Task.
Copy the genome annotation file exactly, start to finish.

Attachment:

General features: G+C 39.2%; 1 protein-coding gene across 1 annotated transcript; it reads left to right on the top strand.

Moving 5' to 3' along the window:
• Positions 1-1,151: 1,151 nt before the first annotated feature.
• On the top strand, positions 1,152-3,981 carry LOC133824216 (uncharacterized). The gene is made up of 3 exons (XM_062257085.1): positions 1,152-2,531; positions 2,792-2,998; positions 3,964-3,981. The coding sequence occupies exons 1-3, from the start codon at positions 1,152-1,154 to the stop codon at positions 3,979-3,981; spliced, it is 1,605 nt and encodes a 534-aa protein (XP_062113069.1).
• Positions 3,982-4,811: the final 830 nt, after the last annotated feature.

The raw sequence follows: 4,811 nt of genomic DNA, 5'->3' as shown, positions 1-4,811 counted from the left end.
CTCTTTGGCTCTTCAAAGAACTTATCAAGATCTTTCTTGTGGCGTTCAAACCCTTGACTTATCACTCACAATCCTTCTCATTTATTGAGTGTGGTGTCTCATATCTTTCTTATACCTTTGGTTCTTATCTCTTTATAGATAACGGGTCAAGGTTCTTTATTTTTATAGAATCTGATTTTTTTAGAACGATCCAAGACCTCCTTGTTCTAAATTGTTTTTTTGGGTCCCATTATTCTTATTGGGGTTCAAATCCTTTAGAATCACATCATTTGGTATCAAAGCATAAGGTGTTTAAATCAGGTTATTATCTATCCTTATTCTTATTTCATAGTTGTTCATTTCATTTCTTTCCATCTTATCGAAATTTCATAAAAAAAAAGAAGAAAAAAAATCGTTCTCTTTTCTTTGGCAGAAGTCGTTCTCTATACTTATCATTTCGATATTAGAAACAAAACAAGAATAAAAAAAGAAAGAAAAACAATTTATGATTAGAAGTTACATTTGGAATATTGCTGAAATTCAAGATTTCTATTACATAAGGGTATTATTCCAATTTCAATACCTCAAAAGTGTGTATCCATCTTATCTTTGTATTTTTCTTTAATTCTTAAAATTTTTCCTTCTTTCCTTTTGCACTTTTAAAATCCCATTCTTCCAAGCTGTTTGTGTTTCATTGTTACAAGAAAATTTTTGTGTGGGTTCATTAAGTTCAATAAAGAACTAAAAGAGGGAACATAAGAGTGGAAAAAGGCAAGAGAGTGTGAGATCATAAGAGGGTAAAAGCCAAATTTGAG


General features: G+C 39.2%; 1 protein-coding gene across 1 annotated transcript; it reads left to right on the top strand.

Moving 5' to 3' along the window:
• Positions 1-1,151: 1,151 nt before the first annotated feature.
• On the top strand, positions 1,152-3,981 carry LOC133824216 (uncharacterized). The gene is made up of 3 exons (XM_062257085.1): positions 1,152-2,531; positions 2,792-2,998; positions 3,964-3,981. The coding sequence occupies exons 1-3, from the start codon at positions 1,152-1,154 to the stop codon at positions 3,979-3,981; spliced, it is 1,605 nt and encodes a 534-aa protein (XP_062113069.1).
• Positions 3,982-4,811: the final 830 nt, after the last annotated feature.

The raw sequence follows: 4,811 nt of genomic DNA, 5'->3' as shown, positions 1-4,811 counted from the left end.
CTCTTTGGCTCTTCAAAGAACTTATCAAGATCTTTCTTGTGGCGTTCAAACCCTTGACTTATCACTCACAATCCTTCTCATTTATTGAGTGTGGTGTCTCATATCTTTCTTATACCTTTGGTTCTTATCTCTTTATAGATAACGGGTCAAGGTTCTTTATTTTTATAGAATCTGATTTTTTTAGAACGATCCAAGACCTCCTTGTTCTAAATTGTTTTTTTGGGTCCCATTATTCTTATTGGGGTTCAAATCCTTTAGAATCACATCATTTGGTATCAAAGCATAAGGTGTTTAAATCAGGTTATTATCTATCCTTATTCTTATTTCATAGTTGTTCATTTCATTTCTTTCCATCTTATCGAAATTTCATAAAAAAAAAGAAGAAAAAAAATCGTTCTCTTTTCTTTGGCAGAAGTCGTTCTCTATACTTATCATTTCGATATTAGAAACAAAACAAGAATAAAAAAAGAAAGAAAAACAATTTATGATTAGAAGTTACATTTGGAATATTGCTGAAATTCAAGATTTCTATTACATAAGGGTATTATTCCAATTTCAATACCTCAAAAGTGTGTATCCATCTTATCTTTGTATTTTTCTTTAATTCTTAAAATTTTTCCTTCTTTCCTTTTGCACTTTTAAAATCCCATTCTTCCAAGCTGTTTGTGTTTCATTGTTACAAGAAAATTTTTGTGTGGGTTCATTAAGTTCAATAAAGAACTAAAAGAGGGAACATAAGAGTGGAAAAAGGCAAGAGAGTGTGAGATCATAAGAGGGTAAAAGCCAAATTTGAG